Between June and September 2020, however, the overall jail and prison population has risen 2 percent, with jail and prison trajectories moving in opposite directions. The number of people serving felony sentences in state prisons declined an additional 8 percent and the number of people serving felony prison sentences in jails declined an additional 3 percent between June and September 2020 after an initial decrease between June 2019 and June 2020 of 9 percent and 19 percent respectively.  In contrast, local jail populations jumped by 22 percent in between June and September 2020 after decreasing by 36 percent between June 2019 and June 2020. The backsliding on jail reductions is worsening overcrowded and unsafe conditions at a time when COVID-19 cases continue to spiral across the state.

“Many jails have already begun to refill, and prison declines have diminished, showing the fragility of decarceration,” said Jasmine Heiss, Director of Vera’s “In Our Backyards” Initiative. “The return to the status quo has meant the continued criminalization of poverty during a global pandemic, with a money bail system that puts a price tag on freedom. The COVID-19 pandemic has disproportionately devastated Black and Brown communities, and the enduring harms wrought by the criminal legal system only compound the suffering of Black, Brown and poor people.”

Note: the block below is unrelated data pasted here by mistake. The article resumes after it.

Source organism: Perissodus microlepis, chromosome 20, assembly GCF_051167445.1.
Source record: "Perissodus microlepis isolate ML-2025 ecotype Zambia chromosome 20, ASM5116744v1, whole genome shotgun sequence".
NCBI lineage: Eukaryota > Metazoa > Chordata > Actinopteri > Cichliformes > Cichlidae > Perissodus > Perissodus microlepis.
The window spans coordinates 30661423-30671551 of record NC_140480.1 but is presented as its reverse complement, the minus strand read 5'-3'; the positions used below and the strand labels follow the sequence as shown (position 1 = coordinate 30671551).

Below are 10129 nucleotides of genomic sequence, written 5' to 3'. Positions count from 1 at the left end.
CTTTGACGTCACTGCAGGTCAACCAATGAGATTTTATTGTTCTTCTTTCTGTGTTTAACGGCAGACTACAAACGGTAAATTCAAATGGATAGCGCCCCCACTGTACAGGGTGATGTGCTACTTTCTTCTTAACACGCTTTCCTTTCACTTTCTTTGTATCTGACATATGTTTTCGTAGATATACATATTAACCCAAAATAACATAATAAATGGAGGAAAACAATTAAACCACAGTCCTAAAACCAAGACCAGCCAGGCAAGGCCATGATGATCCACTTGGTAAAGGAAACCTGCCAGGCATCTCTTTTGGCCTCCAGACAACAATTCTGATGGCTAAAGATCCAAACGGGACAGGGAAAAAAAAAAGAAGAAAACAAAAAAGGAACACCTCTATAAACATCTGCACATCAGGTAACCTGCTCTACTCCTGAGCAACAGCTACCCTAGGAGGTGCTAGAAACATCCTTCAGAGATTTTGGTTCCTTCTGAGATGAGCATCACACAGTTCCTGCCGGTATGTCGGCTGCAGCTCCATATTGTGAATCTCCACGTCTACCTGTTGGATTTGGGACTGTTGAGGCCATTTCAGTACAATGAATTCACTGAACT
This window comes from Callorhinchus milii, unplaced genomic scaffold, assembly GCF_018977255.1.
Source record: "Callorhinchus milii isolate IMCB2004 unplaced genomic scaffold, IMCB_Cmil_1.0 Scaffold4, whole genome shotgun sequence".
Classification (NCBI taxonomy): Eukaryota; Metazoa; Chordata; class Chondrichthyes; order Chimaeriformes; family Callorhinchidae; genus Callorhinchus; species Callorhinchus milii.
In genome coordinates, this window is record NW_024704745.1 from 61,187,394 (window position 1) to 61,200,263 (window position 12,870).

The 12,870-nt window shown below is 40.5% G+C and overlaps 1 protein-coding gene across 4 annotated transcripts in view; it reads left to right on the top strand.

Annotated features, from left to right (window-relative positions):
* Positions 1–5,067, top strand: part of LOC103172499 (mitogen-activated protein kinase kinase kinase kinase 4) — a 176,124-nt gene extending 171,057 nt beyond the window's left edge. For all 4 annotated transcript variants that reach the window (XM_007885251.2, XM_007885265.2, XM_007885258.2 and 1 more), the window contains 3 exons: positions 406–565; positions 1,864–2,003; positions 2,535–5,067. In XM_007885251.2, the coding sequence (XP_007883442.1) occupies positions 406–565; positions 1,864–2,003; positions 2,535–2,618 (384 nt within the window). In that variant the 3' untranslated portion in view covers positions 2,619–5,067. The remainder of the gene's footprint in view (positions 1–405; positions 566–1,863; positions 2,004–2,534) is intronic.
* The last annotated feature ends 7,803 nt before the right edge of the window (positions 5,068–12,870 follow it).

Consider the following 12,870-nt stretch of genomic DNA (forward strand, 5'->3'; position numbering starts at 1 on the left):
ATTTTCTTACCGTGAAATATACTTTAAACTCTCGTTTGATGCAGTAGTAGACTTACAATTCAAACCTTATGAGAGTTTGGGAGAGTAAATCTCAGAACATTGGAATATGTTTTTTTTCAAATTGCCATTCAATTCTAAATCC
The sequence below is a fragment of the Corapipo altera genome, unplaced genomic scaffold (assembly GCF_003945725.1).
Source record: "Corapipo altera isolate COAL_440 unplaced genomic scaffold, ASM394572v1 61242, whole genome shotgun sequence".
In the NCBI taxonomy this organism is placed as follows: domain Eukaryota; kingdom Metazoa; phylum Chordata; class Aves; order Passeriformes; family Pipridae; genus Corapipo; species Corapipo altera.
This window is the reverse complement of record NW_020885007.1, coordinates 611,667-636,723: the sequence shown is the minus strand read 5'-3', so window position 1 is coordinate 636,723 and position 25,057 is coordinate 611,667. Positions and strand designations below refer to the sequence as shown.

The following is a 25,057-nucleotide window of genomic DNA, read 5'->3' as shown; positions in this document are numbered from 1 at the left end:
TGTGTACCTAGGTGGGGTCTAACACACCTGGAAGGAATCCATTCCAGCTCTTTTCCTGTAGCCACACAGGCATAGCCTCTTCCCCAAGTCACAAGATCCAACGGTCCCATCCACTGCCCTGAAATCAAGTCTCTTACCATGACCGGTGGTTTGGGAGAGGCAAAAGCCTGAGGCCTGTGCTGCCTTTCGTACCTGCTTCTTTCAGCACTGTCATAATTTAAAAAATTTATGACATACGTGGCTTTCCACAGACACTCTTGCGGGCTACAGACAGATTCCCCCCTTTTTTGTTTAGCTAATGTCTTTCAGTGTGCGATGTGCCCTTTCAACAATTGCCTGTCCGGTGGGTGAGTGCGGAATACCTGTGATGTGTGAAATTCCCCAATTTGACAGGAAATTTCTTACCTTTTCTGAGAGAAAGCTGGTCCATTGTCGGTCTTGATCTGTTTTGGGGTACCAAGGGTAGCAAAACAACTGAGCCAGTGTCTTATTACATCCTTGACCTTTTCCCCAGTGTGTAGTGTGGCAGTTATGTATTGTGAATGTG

“With Kentucky having one of the highest rates in the nation of children who have had a parent incarcerated, it’s especially troubling to see incarceration rates rebounding with COVID-19 still spreading. We know from the numbers that many people – especially women – are incarcerated for lower-level offenses,” said Dr. Terry Brooks, executive director of Kentucky Youth Advocates. “Now, more than ever, we need to apply creative solutions to holding people accountable and addressing underlying substance use so children don’t lose their parents to incarceration and we don’t jeopardize people’s health.”